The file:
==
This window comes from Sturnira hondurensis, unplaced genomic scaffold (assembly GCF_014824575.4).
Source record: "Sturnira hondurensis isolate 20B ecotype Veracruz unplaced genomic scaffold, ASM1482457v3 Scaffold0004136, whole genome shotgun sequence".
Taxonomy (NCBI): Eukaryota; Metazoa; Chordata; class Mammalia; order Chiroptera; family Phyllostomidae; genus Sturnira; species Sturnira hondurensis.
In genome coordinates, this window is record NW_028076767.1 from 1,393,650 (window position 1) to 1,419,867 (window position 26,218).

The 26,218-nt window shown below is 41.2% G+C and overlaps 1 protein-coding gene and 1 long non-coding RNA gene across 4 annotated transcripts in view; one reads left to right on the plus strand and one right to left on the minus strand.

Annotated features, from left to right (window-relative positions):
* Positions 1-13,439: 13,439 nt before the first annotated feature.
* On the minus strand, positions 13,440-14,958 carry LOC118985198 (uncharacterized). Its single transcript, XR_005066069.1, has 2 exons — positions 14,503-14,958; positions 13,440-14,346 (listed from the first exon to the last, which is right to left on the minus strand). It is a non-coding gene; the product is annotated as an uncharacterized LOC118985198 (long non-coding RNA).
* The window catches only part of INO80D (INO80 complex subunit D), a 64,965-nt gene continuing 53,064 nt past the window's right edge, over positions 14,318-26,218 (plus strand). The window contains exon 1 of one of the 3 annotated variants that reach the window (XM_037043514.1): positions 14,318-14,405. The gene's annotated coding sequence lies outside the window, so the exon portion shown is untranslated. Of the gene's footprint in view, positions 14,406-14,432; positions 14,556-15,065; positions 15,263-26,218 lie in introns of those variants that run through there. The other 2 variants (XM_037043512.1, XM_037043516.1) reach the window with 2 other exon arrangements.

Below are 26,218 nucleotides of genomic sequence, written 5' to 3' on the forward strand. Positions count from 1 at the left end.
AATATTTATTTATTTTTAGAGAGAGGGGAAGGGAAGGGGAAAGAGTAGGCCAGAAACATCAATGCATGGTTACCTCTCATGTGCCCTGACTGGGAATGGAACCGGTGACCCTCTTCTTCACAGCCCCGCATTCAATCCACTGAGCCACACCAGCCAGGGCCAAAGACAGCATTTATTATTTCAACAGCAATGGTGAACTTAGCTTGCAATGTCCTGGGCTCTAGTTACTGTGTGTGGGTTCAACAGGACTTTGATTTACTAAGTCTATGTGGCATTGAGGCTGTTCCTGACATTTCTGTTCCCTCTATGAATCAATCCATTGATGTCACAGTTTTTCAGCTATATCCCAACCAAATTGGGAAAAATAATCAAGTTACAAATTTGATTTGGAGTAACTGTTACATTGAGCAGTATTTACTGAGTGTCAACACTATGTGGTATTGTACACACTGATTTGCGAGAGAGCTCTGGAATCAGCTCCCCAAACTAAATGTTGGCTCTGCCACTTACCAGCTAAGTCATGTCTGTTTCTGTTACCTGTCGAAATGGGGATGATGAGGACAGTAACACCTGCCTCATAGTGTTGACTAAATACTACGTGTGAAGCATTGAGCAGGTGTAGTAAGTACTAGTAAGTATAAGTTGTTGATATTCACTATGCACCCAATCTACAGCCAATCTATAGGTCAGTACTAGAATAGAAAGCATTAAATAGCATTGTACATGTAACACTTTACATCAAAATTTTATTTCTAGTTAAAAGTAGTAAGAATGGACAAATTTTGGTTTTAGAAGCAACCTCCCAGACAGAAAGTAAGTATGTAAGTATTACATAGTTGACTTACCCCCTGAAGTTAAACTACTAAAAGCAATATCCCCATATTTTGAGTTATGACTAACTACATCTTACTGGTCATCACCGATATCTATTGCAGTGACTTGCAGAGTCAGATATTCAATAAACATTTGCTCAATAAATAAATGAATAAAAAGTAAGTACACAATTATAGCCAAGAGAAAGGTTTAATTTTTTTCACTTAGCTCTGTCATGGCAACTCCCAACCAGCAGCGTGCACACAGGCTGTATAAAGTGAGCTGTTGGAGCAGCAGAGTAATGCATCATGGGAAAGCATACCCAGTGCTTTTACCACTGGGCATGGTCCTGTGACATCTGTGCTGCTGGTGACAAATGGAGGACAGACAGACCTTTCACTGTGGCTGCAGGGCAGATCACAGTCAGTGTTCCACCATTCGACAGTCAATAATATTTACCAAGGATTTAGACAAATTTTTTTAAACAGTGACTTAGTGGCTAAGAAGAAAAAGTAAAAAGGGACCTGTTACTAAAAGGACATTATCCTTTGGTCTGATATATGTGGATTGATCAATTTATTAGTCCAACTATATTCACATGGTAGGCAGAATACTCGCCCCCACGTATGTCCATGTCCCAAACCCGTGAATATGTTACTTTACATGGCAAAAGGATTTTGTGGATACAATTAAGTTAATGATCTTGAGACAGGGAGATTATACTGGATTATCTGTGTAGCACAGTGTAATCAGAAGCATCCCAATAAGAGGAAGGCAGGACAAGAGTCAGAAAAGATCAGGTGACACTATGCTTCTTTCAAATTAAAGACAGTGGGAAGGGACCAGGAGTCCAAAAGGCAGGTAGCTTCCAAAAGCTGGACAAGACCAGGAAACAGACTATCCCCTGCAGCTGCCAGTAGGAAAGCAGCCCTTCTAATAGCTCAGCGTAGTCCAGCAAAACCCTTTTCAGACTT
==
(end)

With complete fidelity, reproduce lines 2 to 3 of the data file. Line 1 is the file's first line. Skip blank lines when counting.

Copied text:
Source record: "Sturnira hondurensis isolate 20B ecotype Veracruz unplaced genomic scaffold, ASM1482457v3 Scaffold0004136, whole genome shotgun sequence".
Taxonomy (NCBI): Eukaryota; Metazoa; Chordata; class Mammalia; order Chiroptera; family Phyllostomidae; genus Sturnira; species Sturnira hondurensis.